The FINANCIAL -- Money transfers to Georgia constituted USD 323,559,100 during the first quarter of 2014, up from USD 310,518,400 in the same period of last year. In total the amount was 4 percent more than in the first quarter of 2013, though the volume of money transfers from Russia was reduced.
With USD 156 million, Russia is still the leading country by remittances to Georgia. Comparison of the first quarters of 2013 and 2014 has shown USD 8 million, or 5%, reduction of money transfers from Russia this year. A reduction was also seen from Ukraine - USD 623,700, or 6.2%, less was transferred from Ukraine, as the country is in the midst of serious political turmoil.
USD 9,432,800 was transferred to Georgia from Ukraine in the first quarter of 2014, down from USD 10,056,500 in 2013 in the same period. The country is top sixth by remittances to Georgia. Despite the 5% reduction, the Russian Federation leads the list of the top countries from which the largest share of remittances are sent to Georgia. It is followed by Greece, Italy, the USA, Turkey, Ukraine, Spain, Germany, Israel, Azerbaijan, the UK and Kazakhstan. These countries constitute the list from which money transfers to Georgia exceed USD 1 million per month.
As well as the Russian Federation and Ukraine, remittances have also been reduced from the UK. USD 3 million was transferred in 2014, while the sum amounted to USD 4 million during the previous year.
USD 49 million was transferred from Greece to Georgia in 2014, up from USD 41 million in the first quarter of 2013. Significant growth was shown from Italy. USD 17 million was sent in January-March 2014, up from USD 7 million in 2013.
Monthly comparisons of 2014 show that the largest share - USD 120.5 million - was transferred in March. In February the sum amounted to USD 106.5 million, and in January - USD 98.7 million.
The volume of remittances in March 2014 (USD 120.5 million) was USD 7.8 million (GEL 13.6 million), or 6.9 percent more than the amount was in March 2013.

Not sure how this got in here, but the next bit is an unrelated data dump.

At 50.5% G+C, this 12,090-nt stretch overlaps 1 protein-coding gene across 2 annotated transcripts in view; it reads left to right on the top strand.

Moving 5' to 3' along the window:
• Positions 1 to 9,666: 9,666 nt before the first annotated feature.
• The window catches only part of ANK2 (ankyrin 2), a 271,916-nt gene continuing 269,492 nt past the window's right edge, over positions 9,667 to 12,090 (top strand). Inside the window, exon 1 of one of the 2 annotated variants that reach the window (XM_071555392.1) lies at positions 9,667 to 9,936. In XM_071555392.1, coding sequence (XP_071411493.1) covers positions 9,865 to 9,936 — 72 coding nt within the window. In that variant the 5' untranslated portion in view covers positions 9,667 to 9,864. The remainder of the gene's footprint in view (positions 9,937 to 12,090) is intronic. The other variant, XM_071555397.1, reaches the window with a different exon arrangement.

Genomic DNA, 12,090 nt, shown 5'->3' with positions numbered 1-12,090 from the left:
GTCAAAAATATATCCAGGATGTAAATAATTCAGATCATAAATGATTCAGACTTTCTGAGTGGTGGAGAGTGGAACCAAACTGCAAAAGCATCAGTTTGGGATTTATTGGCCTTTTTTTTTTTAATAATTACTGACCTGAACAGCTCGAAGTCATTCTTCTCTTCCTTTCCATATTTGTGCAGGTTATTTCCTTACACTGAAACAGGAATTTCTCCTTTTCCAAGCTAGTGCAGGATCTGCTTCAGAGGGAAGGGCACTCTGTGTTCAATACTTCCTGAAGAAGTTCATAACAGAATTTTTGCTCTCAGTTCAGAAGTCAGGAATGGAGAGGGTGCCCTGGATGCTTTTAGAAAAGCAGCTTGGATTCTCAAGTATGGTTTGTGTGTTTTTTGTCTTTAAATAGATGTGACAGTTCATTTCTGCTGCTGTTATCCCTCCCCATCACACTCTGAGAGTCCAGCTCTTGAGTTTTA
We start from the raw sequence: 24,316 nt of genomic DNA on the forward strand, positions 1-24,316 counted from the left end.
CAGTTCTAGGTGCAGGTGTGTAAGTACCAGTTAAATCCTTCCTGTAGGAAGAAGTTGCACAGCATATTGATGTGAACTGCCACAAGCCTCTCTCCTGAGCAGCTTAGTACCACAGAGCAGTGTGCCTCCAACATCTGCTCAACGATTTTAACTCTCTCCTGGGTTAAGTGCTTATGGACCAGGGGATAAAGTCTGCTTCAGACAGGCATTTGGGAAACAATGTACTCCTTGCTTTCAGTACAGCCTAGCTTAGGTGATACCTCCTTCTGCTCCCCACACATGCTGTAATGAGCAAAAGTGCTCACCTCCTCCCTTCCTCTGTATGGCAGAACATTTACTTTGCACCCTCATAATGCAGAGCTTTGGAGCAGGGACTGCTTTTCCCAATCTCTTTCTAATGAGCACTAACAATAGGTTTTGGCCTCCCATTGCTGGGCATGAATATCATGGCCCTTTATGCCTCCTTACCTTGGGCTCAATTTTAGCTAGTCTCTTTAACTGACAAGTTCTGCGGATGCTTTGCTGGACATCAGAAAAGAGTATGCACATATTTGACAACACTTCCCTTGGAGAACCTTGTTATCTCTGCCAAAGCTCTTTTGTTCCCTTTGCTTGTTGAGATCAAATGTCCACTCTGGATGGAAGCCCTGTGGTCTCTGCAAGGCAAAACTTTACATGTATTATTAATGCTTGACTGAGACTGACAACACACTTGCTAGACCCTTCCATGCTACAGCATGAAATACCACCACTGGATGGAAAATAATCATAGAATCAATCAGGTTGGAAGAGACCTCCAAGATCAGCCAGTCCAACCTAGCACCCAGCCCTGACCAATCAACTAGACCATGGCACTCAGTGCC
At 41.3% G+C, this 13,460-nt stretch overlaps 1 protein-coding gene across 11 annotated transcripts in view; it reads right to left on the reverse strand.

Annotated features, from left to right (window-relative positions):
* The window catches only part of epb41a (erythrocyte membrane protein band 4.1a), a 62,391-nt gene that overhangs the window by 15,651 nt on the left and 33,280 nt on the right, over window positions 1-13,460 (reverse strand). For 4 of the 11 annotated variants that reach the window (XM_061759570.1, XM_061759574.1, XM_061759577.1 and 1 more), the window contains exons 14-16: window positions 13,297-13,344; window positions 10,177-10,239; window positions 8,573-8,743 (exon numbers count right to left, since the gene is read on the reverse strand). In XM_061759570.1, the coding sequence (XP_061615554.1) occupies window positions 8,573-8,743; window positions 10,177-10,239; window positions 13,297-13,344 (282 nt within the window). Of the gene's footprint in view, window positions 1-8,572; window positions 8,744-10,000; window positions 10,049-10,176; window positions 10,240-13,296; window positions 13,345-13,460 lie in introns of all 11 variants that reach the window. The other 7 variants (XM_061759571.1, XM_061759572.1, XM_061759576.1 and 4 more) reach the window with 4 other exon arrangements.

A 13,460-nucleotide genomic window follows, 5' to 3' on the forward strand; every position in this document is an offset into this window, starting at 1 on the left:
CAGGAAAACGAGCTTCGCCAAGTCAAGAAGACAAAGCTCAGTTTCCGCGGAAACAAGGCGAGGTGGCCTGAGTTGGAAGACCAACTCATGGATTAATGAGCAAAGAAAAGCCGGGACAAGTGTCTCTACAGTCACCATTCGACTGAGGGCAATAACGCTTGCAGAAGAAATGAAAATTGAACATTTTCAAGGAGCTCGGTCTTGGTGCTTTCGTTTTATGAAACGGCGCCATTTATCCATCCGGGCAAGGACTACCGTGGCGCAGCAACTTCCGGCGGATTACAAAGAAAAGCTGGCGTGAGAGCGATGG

90.6 percent of the total money transfers from abroad came from 9 big donor countries, with the volume of transfers from these countries each exceeding USD 1.5 million in March 2014. In March 2013 the share of these 9 countries constituted 90.7 percent of the total volume of money transfers.
In March 2014, USD 14.2 million was transferred from Georgia, as compared to the USD 11.3 million in March 2013.
The volume of outflow from Georgia has increased by 23% during the first quarter of 2014 compared with the same period of 2013. USD 38.8 million was transferred from Georgia during the current year, up from the USD 31 million in 2013.
According to the migration policy centre of the European Union 2013 report, looking at destination countries’ statistics, 767,489 or 198,904 Georgian migrants resided abroad in the years around 2012 (table 1), who represent respectively 17.1% or 4.4% of the total population residing in Georgia.
Immigration stocks in Georgia show relatively small flows in comparison to other countries in the CIS region. However, in the past decade flows have steadily increased. Labour immigrants move to Georgia mostly from India, Turkey and China.
Georgian consular statistics found stocks to amount to 405,433 emigrants. Based on the country of citizenship criterion, these statistics likely include a number of irregular migrants - who want to be in a regular position at least with the institutions of their countries of origin - and some second generation migrants. According to these figures, over half of all migrant stocks are in Russia.
Migrants are heavily distributed across the working ages. As for their gender composition, males are much more represented in other former Soviet republics (64.0%), while a more gender-balanced profile is observed in other countries (males make up 49.2%). Georgian migrants tend to be medium-highly educated with 45.3% holding a secondary diploma and 32.8% tertiary education.
Migrants in OECD countries tend however to be higher skilled with the same percentage being at 35.7% and 38.7% compared with those staying in other former Soviet republics (where the same values stand at 53.8% and 27.7%, respectively).
In OECD countries, there are three main occupational shares for Georgian emigrants - professionals (18.4%), service workers and shop and market sales workers (16.4%), and craft and related trades workers (14.8%).
The main motivation to migrate for 78.4% of all emigrants was to improve their current economic situation. Study (6.6%) and asylum (1.1%) were the other motivations of note.
Skills mismatch is a likely trend amongst Georgian stocks, as one in four potential migrants has been found not to have a particular job preference. Instead, gaining employment is their major aim. For example, potential emigrants are willing to accept lowly qualified jobs such as domestic help/care giving.